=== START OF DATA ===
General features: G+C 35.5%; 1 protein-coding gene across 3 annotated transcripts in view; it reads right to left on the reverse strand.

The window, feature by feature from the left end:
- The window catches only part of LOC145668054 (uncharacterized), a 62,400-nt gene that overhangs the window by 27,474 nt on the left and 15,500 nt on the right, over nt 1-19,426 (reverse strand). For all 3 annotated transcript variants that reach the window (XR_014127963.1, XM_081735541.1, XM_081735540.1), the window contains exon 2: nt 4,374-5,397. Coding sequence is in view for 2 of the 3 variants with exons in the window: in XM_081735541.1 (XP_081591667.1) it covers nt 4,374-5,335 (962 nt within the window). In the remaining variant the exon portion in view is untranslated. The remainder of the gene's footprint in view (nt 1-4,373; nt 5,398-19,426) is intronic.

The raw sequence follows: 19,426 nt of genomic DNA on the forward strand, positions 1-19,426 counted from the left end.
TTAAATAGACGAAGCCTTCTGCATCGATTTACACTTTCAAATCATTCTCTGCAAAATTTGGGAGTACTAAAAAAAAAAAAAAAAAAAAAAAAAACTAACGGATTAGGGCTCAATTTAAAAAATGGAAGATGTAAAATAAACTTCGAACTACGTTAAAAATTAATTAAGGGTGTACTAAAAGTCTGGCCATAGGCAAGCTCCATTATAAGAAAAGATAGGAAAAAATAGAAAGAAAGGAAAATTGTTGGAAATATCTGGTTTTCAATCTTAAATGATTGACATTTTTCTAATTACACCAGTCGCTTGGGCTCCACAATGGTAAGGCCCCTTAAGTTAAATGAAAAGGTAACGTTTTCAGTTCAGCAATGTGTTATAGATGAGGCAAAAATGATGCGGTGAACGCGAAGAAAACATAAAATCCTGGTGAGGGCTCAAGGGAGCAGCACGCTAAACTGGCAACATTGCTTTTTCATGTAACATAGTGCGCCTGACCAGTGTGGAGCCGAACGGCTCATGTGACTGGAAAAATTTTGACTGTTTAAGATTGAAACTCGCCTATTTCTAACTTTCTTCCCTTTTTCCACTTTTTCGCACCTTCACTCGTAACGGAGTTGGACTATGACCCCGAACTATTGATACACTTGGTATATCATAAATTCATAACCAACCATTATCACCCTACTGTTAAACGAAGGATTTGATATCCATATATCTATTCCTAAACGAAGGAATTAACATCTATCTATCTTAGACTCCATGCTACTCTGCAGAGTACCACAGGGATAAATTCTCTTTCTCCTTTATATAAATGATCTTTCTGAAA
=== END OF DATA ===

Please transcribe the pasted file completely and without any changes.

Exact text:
General features: G+C 35.5%; 1 protein-coding gene across 3 annotated transcripts in view; it reads right to left on the reverse strand.

The window, feature by feature from the left end:
- The window catches only part of LOC145668054 (uncharacterized), a 62,400-nt gene that overhangs the window by 27,474 nt on the left and 15,500 nt on the right, over nt 1-19,426 (reverse strand). For all 3 annotated transcript variants that reach the window (XR_014127963.1, XM_081735541.1, XM_081735540.1), the window contains exon 2: nt 4,374-5,397. Coding sequence is in view for 2 of the 3 variants with exons in the window: in XM_081735541.1 (XP_081591667.1) it covers nt 4,374-5,335 (962 nt within the window). In the remaining variant the exon portion in view is untranslated. The remainder of the gene's footprint in view (nt 1-4,373; nt 5,398-19,426) is intronic.

The raw sequence follows: 19,426 nt of genomic DNA on the forward strand, positions 1-19,426 counted from the left end.
TTAAATAGACGAAGCCTTCTGCATCGATTTACACTTTCAAATCATTCTCTGCAAAATTTGGGAGTACTAAAAAAAAAAAAAAAAAAAAAAAAAACTAACGGATTAGGGCTCAATTTAAAAAATGGAAGATGTAAAATAAACTTCGAACTACGTTAAAAATTAATTAAGGGTGTACTAAAAGTCTGGCCATAGGCAAGCTCCATTATAAGAAAAGATAGGAAAAAATAGAAAGAAAGGAAAATTGTTGGAAATATCTGGTTTTCAATCTTAAATGATTGACATTTTTCTAATTACACCAGTCGCTTGGGCTCCACAATGGTAAGGCCCCTTAAGTTAAATGAAAAGGTAACGTTTTCAGTTCAGCAATGTGTTATAGATGAGGCAAAAATGATGCGGTGAACGCGAAGAAAACATAAAATCCTGGTGAGGGCTCAAGGGAGCAGCACGCTAAACTGGCAACATTGCTTTTTCATGTAACATAGTGCGCCTGACCAGTGTGGAGCCGAACGGCTCATGTGACTGGAAAAATTTTGACTGTTTAAGATTGAAACTCGCCTATTTCTAACTTTCTTCCCTTTTTCCACTTTTTCGCACCTTCACTCGTAACGGAGTTGGACTATGACCCCGAACTATTGATACACTTGGTATATCATAAATTCATAACCAACCATTATCACCCTACTGTTAAACGAAGGATTTGATATCCATATATCTATTCCTAAACGAAGGAATTAACATCTATCTATCTTAGACTCCATGCTACTCTGCAGAGTACCACAGGGATAAATTCTCTTTCTCCTTTATATAAATGATCTTTCTGAAA